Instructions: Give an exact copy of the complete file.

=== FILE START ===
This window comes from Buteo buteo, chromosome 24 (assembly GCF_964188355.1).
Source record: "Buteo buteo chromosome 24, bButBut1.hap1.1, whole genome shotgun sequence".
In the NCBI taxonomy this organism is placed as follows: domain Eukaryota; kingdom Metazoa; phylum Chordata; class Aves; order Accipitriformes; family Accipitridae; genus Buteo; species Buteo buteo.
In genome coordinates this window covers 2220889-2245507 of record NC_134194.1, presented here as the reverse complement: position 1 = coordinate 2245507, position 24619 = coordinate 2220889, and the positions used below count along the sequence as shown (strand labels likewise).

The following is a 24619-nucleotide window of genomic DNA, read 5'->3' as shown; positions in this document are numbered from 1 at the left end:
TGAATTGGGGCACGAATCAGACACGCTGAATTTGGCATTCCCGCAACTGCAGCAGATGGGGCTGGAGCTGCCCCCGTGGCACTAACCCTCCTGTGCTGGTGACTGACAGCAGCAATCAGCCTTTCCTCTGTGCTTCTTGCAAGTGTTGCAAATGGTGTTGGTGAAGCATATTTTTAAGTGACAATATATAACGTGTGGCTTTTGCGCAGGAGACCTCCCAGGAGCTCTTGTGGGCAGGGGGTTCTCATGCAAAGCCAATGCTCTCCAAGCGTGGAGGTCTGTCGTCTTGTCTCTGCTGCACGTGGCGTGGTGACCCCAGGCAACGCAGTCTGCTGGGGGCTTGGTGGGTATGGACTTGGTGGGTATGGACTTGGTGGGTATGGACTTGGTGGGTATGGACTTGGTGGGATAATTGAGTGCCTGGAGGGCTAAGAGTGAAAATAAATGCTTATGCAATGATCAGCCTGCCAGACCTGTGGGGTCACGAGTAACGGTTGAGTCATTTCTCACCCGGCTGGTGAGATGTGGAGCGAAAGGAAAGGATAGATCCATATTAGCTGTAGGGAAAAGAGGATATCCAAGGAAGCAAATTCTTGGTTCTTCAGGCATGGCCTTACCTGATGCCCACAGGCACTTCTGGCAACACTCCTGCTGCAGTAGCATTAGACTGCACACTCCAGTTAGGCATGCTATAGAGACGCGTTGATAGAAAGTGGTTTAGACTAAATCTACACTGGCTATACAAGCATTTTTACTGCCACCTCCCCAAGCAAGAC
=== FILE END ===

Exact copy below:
This window comes from Buteo buteo, chromosome 24 (assembly GCF_964188355.1).
Source record: "Buteo buteo chromosome 24, bButBut1.hap1.1, whole genome shotgun sequence".
In the NCBI taxonomy this organism is placed as follows: domain Eukaryota; kingdom Metazoa; phylum Chordata; class Aves; order Accipitriformes; family Accipitridae; genus Buteo; species Buteo buteo.
In genome coordinates this window covers 2220889-2245507 of record NC_134194.1, presented here as the reverse complement: position 1 = coordinate 2245507, position 24619 = coordinate 2220889, and the positions used below count along the sequence as shown (strand labels likewise).

The following is a 24619-nucleotide window of genomic DNA, read 5'->3' as shown; positions in this document are numbered from 1 at the left end:
TGAATTGGGGCACGAATCAGACACGCTGAATTTGGCATTCCCGCAACTGCAGCAGATGGGGCTGGAGCTGCCCCCGTGGCACTAACCCTCCTGTGCTGGTGACTGACAGCAGCAATCAGCCTTTCCTCTGTGCTTCTTGCAAGTGTTGCAAATGGTGTTGGTGAAGCATATTTTTAAGTGACAATATATAACGTGTGGCTTTTGCGCAGGAGACCTCCCAGGAGCTCTTGTGGGCAGGGGGTTCTCATGCAAAGCCAATGCTCTCCAAGCGTGGAGGTCTGTCGTCTTGTCTCTGCTGCACGTGGCGTGGTGACCCCAGGCAACGCAGTCTGCTGGGGGCTTGGTGGGTATGGACTTGGTGGGTATGGACTTGGTGGGTATGGACTTGGTGGGTATGGACTTGGTGGGATAATTGAGTGCCTGGAGGGCTAAGAGTGAAAATAAATGCTTATGCAATGATCAGCCTGCCAGACCTGTGGGGTCACGAGTAACGGTTGAGTCATTTCTCACCCGGCTGGTGAGATGTGGAGCGAAAGGAAAGGATAGATCCATATTAGCTGTAGGGAAAAGAGGATATCCAAGGAAGCAAATTCTTGGTTCTTCAGGCATGGCCTTACCTGATGCCCACAGGCACTTCTGGCAACACTCCTGCTGCAGTAGCATTAGACTGCACACTCCAGTTAGGCATGCTATAGAGACGCGTTGATAGAAAGTGGTTTAGACTAAATCTACACTGGCTATACAAGCATTTTTACTGCCACCTCCCCAAGCAAGAC